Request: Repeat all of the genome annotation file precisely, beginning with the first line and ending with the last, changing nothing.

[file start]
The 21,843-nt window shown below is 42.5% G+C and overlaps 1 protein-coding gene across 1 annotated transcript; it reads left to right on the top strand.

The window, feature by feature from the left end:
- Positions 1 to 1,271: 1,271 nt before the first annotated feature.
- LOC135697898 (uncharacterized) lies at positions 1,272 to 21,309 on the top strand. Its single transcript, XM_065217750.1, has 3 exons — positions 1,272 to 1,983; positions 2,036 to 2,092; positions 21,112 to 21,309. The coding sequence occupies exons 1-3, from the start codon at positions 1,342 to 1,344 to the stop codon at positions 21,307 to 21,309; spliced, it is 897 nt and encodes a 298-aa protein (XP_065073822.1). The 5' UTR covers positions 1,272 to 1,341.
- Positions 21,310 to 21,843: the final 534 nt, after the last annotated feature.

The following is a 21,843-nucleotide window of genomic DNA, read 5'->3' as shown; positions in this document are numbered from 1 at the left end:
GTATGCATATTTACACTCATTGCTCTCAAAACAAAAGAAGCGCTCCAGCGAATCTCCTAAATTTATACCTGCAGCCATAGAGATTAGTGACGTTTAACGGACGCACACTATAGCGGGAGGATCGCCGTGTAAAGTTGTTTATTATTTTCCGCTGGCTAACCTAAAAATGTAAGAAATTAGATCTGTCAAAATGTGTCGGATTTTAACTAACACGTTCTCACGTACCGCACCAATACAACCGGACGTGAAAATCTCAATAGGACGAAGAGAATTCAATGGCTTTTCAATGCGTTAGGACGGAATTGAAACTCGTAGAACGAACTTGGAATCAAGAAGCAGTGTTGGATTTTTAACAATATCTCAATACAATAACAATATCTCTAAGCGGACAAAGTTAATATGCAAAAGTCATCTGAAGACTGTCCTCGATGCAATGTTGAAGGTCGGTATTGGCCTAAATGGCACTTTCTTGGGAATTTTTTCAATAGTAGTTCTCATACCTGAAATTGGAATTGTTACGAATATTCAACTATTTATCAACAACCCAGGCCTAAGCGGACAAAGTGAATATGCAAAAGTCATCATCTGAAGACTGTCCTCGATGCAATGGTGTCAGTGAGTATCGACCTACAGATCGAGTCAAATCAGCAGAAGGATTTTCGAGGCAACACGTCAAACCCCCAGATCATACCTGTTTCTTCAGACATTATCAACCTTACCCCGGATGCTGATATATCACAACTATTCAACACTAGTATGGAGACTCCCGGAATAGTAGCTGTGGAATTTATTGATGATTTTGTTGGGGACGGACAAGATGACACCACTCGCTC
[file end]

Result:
The 21,843-nt window shown below is 42.5% G+C and overlaps 1 protein-coding gene across 1 annotated transcript; it reads left to right on the top strand.

The window, feature by feature from the left end:
- Positions 1 to 1,271: 1,271 nt before the first annotated feature.
- LOC135697898 (uncharacterized) lies at positions 1,272 to 21,309 on the top strand. Its single transcript, XM_065217750.1, has 3 exons — positions 1,272 to 1,983; positions 2,036 to 2,092; positions 21,112 to 21,309. The coding sequence occupies exons 1-3, from the start codon at positions 1,342 to 1,344 to the stop codon at positions 21,307 to 21,309; spliced, it is 897 nt and encodes a 298-aa protein (XP_065073822.1). The 5' UTR covers positions 1,272 to 1,341.
- Positions 21,310 to 21,843: the final 534 nt, after the last annotated feature.

The following is a 21,843-nucleotide window of genomic DNA, read 5'->3' as shown; positions in this document are numbered from 1 at the left end:
GTATGCATATTTACACTCATTGCTCTCAAAACAAAAGAAGCGCTCCAGCGAATCTCCTAAATTTATACCTGCAGCCATAGAGATTAGTGACGTTTAACGGACGCACACTATAGCGGGAGGATCGCCGTGTAAAGTTGTTTATTATTTTCCGCTGGCTAACCTAAAAATGTAAGAAATTAGATCTGTCAAAATGTGTCGGATTTTAACTAACACGTTCTCACGTACCGCACCAATACAACCGGACGTGAAAATCTCAATAGGACGAAGAGAATTCAATGGCTTTTCAATGCGTTAGGACGGAATTGAAACTCGTAGAACGAACTTGGAATCAAGAAGCAGTGTTGGATTTTTAACAATATCTCAATACAATAACAATATCTCTAAGCGGACAAAGTTAATATGCAAAAGTCATCTGAAGACTGTCCTCGATGCAATGTTGAAGGTCGGTATTGGCCTAAATGGCACTTTCTTGGGAATTTTTTCAATAGTAGTTCTCATACCTGAAATTGGAATTGTTACGAATATTCAACTATTTATCAACAACCCAGGCCTAAGCGGACAAAGTGAATATGCAAAAGTCATCATCTGAAGACTGTCCTCGATGCAATGGTGTCAGTGAGTATCGACCTACAGATCGAGTCAAATCAGCAGAAGGATTTTCGAGGCAACACGTCAAACCCCCAGATCATACCTGTTTCTTCAGACATTATCAACCTTACCCCGGATGCTGATATATCACAACTATTCAACACTAGTATGGAGACTCCCGGAATAGTAGCTGTGGAATTTATTGATGATTTTGTTGGGGACGGACAAGATGACACCACTCGCTC